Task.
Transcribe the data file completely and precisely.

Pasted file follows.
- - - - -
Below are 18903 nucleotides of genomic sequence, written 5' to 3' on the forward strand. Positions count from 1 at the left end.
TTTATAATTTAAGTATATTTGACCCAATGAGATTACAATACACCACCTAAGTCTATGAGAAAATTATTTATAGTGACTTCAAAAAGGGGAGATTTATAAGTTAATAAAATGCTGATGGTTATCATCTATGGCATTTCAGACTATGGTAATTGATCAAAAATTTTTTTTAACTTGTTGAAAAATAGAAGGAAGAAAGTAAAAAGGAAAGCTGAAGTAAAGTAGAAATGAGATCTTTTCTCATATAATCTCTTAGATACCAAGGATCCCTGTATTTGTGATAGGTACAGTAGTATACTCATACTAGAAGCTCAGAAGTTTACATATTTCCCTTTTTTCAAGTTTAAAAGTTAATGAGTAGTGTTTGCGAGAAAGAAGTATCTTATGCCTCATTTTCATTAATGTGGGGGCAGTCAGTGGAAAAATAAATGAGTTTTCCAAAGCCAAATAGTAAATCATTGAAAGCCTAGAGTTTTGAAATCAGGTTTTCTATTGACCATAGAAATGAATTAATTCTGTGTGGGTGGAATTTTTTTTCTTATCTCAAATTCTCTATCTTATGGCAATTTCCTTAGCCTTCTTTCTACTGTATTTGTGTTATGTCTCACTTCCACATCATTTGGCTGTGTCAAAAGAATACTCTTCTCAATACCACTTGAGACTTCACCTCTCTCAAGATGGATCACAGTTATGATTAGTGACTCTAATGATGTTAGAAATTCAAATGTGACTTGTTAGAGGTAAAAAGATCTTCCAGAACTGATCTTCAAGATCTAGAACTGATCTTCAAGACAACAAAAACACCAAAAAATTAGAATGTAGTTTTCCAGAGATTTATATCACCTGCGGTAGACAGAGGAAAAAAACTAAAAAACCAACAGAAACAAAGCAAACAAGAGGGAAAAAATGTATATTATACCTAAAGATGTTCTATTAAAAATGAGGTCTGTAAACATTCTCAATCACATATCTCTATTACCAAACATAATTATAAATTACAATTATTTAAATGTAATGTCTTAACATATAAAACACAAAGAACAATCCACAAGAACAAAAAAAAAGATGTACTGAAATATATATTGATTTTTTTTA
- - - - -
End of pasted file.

Below are 18903 nucleotides of genomic sequence, written 5' to 3' on the forward strand. Positions count from 1 at the left end.
TTTATAATTTAAGTATATTTGACCCAATGAGATTACAATACACCACCTAAGTCTATGAGAAAATTATTTATAGTGACTTCAAAAAGGGGAGATTTATAAGTTAATAAAATGCTGATGGTTATCATCTATGGCATTTCAGACTATGGTAATTGATCAAAAATTTTTTTTAACTTGTTGAAAAATAGAAGGAAGAAAGTAAAAAGGAAAGCTGAAGTAAAGTAGAAATGAGATCTTTTCTCATATAATCTCTTAGATACCAAGGATCCCTGTATTTGTGATAGGTACAGTAGTATACTCATACTAGAAGCTCAGAAGTTTACATATTTCCCTTTTTTCAAGTTTAAAAGTTAATGAGTAGTGTTTGCGAGAAAGAAGTATCTTATGCCTCATTTTCATTAATGTGGGGGCAGTCAGTGGAAAAATAAATGAGTTTTCCAAAGCCAAATAGTAAATCATTGAAAGCCTAGAGTTTTGAAATCAGGTTTTCTATTGACCATAGAAATGAATTAATTCTGTGTGGGTGGAATTTTTTTTCTTATCTCAAATTCTCTATCTTATGGCAATTTCCTTAGCCTTCTTTCTACTGTATTTGTGTTATGTCTCACTTCCACATCATTTGGCTGTGTCAAAAGAATACTCTTCTCAATACCACTTGAGACTTCACCTCTCTCAAGATGGATCACAGTTATGATTAGTGACTCTAATGATGTTAGAAATTCAAATGTGACTTGTTAGAGGTAAAAAGATCTTCCAGAACTGATCTTCAAGATCTAGAACTGATCTTCAAGACAACAAAAACACCAAAAAATTAGAATGTAGTTTTCCAGAGATTTATATCACCTGCGGTAGACAGAGGAAAAAAACTAAAAAACCAACAGAAACAAAGCAAACAAGAGGGAAAAAATGTATATTATACCTAAAGATGTTCTATTAAAAATGAGGTCTGTAAACATTCTCAATCACATATCTCTATTACCAAACATAATTATAAATTACAATTATTTAAATGTAATGTCTTAACATATAAAACACAAAGAACAATCCACAAGAACAAAAAAAAAGATGTACTGAAATATATATTGATTTTTTTTA